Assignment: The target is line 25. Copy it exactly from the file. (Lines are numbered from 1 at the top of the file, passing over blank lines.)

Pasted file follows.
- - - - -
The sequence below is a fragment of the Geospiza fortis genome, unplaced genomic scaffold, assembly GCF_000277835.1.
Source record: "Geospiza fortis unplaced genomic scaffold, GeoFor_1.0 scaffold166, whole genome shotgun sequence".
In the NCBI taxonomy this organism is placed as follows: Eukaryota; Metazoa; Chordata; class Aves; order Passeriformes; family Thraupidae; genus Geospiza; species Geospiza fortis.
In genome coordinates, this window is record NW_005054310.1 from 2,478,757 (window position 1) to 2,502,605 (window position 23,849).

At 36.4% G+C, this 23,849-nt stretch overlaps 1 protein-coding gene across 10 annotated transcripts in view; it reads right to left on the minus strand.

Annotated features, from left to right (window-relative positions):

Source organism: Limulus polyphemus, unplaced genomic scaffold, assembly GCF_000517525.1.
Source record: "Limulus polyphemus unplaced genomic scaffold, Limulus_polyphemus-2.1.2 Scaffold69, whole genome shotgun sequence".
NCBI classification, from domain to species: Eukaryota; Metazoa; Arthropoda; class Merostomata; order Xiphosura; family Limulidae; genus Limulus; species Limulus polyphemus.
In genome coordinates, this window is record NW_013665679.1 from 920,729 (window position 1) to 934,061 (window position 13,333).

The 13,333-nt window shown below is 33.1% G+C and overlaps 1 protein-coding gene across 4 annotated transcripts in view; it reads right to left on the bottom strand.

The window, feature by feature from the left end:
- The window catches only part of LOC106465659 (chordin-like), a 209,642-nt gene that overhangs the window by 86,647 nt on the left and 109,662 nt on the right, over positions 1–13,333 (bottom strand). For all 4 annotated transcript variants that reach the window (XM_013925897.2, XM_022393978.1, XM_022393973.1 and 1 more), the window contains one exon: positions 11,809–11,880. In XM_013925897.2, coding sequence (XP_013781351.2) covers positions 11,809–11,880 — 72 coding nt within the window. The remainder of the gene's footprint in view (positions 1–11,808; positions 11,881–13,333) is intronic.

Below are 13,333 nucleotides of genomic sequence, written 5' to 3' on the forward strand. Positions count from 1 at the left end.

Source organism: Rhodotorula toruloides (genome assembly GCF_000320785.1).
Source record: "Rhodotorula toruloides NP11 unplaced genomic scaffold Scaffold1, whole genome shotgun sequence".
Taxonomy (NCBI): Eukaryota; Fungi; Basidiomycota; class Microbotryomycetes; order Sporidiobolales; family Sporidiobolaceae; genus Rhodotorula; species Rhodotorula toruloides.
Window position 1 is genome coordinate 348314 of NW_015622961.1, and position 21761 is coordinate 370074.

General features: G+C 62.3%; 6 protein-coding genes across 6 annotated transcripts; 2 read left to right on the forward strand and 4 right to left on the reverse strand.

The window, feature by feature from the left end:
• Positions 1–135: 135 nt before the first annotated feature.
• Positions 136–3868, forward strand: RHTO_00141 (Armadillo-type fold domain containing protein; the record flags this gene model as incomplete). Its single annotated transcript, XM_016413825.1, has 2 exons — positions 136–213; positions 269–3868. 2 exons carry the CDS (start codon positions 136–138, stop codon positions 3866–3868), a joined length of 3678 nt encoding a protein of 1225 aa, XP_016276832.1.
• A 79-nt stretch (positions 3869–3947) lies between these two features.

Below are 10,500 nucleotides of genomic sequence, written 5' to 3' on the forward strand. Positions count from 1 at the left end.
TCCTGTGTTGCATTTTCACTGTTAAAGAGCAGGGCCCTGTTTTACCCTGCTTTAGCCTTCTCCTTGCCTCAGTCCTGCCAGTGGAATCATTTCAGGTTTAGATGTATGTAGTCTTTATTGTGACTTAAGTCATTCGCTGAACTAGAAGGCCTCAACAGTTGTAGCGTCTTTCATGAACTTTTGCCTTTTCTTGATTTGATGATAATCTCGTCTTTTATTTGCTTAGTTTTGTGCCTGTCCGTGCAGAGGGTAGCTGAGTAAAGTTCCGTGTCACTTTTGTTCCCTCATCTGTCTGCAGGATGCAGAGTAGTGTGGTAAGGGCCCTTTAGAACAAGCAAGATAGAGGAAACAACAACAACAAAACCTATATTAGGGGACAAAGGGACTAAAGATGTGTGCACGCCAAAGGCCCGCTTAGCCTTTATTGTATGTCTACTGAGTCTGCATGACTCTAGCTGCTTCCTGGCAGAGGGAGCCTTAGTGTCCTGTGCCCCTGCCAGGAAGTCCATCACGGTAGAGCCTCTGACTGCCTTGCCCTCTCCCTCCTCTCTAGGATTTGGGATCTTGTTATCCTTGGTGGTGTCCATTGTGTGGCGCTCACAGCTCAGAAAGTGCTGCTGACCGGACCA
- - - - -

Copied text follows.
TCCTGTGTTGCATTTTCACTGTTAAAGAGCAGGGCCCTGTTTTACCCTGCTTTAGCCTTCTCCTTGCCTCAGTCCTGCCAGTGGAATCATTTCAGGTTTAGATGTATGTAGTCTTTATTGTGACTTAAGTCATTCGCTGAACTAGAAGGCCTCAACAGTTGTAGCGTCTTTCATGAACTTTTGCCTTTTCTTGATTTGATGATAATCTCGTCTTTTATTTGCTTAGTTTTGTGCCTGTCCGTGCAGAGGGTAGCTGAGTAAAGTTCCGTGTCACTTTTGTTCCCTCATCTGTCTGCAGGATGCAGAGTAGTGTGGTAAGGGCCCTTTAGAACAAGCAAGATAGAGGAAACAACAACAACAAAACCTATATTAGGGGACAAAGGGACTAAAGATGTGTGCACGCCAAAGGCCCGCTTAGCCTTTATTGTATGTCTACTGAGTCTGCATGACTCTAGCTGCTTCCTGGCAGAGGGAGCCTTAGTGTCCTGTGCCCCTGCCAGGAAGTCCATCACGGTAGAGCCTCTGACTGCCTTGCCCTCTCCCTCCTCTCTAGGATTTGGGATCTTGTTATCCTTGGTGGTGTCCATTGTGTGGCGCTCACAGCTCAGAAAGTGCTGCTGACCGGACCA